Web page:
18. Volatile organic compound emissions from arctic vegetation highly responsive to experimental warming

    Science.gov (United States)

    Rinnan, Riikka; Kramshøj, Magnus; Lindwall, Frida; Schollert, Michelle; Svendsen, Sarah H.; Valolahti, Hanna

    2017-04-01

    Arctic areas are experiencing amplified climate warming that proceeds twice as fast as the global temperature increase. The increasing temperature is already causing evident alterations, e.g. changes in the vegetation cover as well as thawing of permafrost. Climate warming and the concomitant biotic and abiotic changes are likely to have strong direct and indirect effects on emission of volatile organic compounds (VOCs) from arctic vegetation. We used long-term field manipulation experiments in the Subarctic, Low Arctic and High Arctic to assess effects of climate change on VOC emissions from vegetation communities. In these experiments, we applied passive warming with open-top chambers alone and in combination with other experimental treatments in well-replicated experimental designs. Volatile emissions were sampled in situ by drawing air from plant enclosures and custom-built chambers into adsorbent cartridges, which were analyzed by thermal desorption and gas chromatography-mass spectrometry in laboratory. Emission increases by a factor of 2-5 were observed under experimental warming by only a few degrees, and the strong response seems universal for dry, mesic and wet ecosystems. In some cases, these vegetation community level responses were partly due to warming-induced increases in the VOC-emitting plant biomass, changes in species composition and the following increase in the amount of leaf litter (Valolahti et al. 2015). In other cases, the responses appeared before any vegetation changes took place (Lindwall et al. 2016) or even despite a decrease in plant biomass (Kramshøj et al. 2016). VOC emissions from arctic ecosystems seem more responsive to experimental warming than other ecosystem processes. We can thus expect large increases in future VOC emissions from this area due to the direct effects of temperature increase, and due to increasing plant biomass and a longer growing season. References Kramshøj M., Vedel-Petersen I., Schollert M., Rinnan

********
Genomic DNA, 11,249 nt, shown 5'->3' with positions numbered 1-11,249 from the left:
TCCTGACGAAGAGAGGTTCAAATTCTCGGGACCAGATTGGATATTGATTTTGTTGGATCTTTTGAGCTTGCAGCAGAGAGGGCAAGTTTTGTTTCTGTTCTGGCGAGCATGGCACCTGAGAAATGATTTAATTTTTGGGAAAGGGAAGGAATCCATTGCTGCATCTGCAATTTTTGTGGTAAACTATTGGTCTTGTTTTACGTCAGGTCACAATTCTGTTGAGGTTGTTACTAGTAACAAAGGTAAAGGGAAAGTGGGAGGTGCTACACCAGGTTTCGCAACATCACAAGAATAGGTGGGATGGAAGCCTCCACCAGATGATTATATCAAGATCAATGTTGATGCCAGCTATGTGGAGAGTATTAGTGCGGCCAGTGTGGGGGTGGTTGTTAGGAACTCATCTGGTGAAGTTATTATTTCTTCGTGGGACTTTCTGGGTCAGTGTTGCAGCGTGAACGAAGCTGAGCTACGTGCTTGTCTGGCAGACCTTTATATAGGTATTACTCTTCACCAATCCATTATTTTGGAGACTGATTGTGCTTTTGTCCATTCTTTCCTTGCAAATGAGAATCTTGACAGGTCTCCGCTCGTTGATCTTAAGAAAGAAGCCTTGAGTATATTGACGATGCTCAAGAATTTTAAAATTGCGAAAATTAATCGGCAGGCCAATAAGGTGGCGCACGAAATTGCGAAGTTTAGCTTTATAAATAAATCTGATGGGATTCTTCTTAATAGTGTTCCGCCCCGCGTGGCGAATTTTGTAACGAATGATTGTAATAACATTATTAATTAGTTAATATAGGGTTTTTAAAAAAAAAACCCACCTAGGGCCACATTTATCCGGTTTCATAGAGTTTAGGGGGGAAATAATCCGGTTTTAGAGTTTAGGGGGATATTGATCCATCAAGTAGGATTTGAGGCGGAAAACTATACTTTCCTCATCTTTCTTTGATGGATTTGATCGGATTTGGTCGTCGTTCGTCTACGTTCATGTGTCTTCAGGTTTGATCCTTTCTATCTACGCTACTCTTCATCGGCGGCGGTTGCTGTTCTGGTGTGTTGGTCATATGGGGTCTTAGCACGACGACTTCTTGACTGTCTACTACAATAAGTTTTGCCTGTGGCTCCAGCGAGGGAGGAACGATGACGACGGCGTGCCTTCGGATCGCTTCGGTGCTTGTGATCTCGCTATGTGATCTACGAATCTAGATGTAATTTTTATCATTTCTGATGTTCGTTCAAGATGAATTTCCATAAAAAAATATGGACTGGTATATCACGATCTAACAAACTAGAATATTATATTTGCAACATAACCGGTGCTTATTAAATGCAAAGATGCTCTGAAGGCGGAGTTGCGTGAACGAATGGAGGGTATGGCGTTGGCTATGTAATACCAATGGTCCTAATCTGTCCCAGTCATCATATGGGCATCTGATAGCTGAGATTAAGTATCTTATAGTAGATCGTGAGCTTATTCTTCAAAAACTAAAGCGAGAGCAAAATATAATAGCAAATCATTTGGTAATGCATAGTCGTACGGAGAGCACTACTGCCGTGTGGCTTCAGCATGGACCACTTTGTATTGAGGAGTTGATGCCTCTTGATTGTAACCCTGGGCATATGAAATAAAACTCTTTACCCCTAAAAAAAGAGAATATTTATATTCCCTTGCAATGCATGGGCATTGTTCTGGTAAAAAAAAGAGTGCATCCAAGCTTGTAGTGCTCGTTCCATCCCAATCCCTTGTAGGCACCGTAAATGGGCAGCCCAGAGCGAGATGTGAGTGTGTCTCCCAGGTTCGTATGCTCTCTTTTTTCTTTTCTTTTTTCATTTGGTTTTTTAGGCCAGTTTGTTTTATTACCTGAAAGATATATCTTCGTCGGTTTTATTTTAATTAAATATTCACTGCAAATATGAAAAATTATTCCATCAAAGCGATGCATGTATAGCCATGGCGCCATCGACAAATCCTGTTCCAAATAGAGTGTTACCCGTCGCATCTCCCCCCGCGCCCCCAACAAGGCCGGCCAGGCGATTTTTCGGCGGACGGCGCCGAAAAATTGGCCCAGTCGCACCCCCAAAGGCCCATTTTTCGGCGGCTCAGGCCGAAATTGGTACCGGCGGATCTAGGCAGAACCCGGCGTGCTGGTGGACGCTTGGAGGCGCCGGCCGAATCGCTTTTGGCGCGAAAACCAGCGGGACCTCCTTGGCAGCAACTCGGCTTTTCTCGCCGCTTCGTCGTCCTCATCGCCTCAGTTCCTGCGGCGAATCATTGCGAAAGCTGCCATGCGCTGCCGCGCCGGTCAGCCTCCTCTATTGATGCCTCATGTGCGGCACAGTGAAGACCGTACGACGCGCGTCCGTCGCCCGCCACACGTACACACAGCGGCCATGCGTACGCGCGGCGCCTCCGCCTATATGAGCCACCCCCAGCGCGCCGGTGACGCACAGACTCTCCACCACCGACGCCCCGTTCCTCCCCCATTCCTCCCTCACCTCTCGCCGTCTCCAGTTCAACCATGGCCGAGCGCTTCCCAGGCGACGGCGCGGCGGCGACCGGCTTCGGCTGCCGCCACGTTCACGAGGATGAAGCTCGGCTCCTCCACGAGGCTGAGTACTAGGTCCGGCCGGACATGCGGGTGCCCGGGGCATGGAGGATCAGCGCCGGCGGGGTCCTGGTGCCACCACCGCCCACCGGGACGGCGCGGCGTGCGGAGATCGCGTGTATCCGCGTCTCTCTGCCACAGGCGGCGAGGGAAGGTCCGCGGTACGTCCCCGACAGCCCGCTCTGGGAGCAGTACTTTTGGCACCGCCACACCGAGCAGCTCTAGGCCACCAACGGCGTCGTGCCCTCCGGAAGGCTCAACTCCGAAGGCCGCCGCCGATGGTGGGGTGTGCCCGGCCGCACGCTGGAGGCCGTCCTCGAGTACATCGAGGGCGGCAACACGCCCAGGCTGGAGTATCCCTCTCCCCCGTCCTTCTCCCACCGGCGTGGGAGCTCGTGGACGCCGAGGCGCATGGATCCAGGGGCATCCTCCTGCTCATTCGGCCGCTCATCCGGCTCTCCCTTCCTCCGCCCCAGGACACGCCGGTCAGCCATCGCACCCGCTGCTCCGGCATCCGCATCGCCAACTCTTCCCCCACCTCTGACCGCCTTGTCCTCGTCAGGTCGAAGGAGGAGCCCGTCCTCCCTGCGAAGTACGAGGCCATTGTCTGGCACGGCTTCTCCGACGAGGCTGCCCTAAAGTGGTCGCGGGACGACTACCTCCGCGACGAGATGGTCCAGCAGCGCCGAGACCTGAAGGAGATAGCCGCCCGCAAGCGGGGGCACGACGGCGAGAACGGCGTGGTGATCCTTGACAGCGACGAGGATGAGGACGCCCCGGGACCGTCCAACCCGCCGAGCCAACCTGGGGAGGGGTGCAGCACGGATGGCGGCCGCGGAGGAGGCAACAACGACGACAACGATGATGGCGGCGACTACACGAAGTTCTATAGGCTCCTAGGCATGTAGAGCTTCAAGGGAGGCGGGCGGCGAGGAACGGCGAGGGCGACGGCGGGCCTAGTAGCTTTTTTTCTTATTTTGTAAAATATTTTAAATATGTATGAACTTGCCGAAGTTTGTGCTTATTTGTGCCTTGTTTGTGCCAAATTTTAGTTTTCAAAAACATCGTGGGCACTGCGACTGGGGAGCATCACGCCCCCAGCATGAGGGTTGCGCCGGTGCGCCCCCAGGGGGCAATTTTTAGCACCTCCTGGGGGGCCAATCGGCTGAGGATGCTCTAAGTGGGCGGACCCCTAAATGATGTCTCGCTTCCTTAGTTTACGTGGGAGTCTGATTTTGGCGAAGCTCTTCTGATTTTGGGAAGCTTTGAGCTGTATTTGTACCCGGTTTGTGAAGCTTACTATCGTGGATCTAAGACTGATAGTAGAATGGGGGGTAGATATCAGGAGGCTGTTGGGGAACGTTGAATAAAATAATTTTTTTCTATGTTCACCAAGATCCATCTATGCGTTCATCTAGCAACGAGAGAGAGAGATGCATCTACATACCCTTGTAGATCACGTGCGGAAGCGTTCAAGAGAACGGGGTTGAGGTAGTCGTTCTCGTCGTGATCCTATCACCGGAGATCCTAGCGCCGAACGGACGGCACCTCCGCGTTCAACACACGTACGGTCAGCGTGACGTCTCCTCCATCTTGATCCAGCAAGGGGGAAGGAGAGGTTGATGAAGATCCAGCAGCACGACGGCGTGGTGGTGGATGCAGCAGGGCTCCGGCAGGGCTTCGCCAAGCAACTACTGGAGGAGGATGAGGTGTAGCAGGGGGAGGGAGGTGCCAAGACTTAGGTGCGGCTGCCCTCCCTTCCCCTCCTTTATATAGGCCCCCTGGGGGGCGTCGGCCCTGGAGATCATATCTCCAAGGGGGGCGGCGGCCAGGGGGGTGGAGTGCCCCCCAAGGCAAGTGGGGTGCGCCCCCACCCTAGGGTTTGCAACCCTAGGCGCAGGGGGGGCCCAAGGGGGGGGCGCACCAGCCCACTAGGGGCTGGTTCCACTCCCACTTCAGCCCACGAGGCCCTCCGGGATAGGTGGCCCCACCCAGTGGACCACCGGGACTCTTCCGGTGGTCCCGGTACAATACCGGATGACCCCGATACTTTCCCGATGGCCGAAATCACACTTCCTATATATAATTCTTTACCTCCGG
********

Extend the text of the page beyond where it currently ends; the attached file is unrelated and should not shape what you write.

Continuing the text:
19. An investigation on the chemotactic responses of different entomopathogenic nematode strains to mechanically damaged maize root volatile compounds.

    Science.gov (United States)

    Laznik, Z; Trdan, S

    2013-07-01

    Entomopathogenic nematodes (EPNs) respond to a variety of stimuli when foraging. In a laboratory investigation, we tested the chemotactic responses of 8 EPN strains (Steinernema and Heterorhabditis) to three mechanically damaged maize root compounds (linalool, α-caryophyllene and β-caryophyllene). We hypothesized that the EPN directional response to the tested volatile compounds would vary among the species and volatile compound and may be related to foraging strategies. The nematodes with an intermediate foraging strategy (Steinernema feltiae) proved to be less active in their movement toward volatile compounds in a comparison with the ambushers (Steinernema carpocapsae) and cruisers (Steinernema kraussei and Heterorhabditis bacteriophora); β-caryophyllene was found to be the most attractive substance in our experiment. The results of our investigation showed that the cruisers were more attracted to β-caryophyllene than the ambushers and intermediates. The foraging strategy did not affect the movement of the IJs toward the other tested volatile compounds or the control. Our results suggest that the response to different volatile cues is more a strain-specific characteristic than a different host-searching strategy. Only S. carpocapsae strain B49 displayed an attraction to linalool, whereas S. kraussei showed a retarded reaction to β-caryophyllene and α-caryophyllene in our experiment. The EPN strains showed only a weak attraction to α-caryophyllene, suggesting that this volatile compound could not have an important role in the orientation of IJs to the damaged roots of maize plants. These results expand our knowledge of volatile compounds as the cues that may be used by EPNs for finding hosts or other aspects of navigation in the soil. Copyright © 2013 Elsevier Inc. All rights reserved.

  20. Air monitoring of volatile organic compounds at relevant receptors during hydraulic fracturing operations in Washington County, Pennsylvania.

    Science.gov (United States)

    Maskrey, Joshua R; Insley, Allison L; Hynds, Erin S; Panko, Julie M

    2016-07-01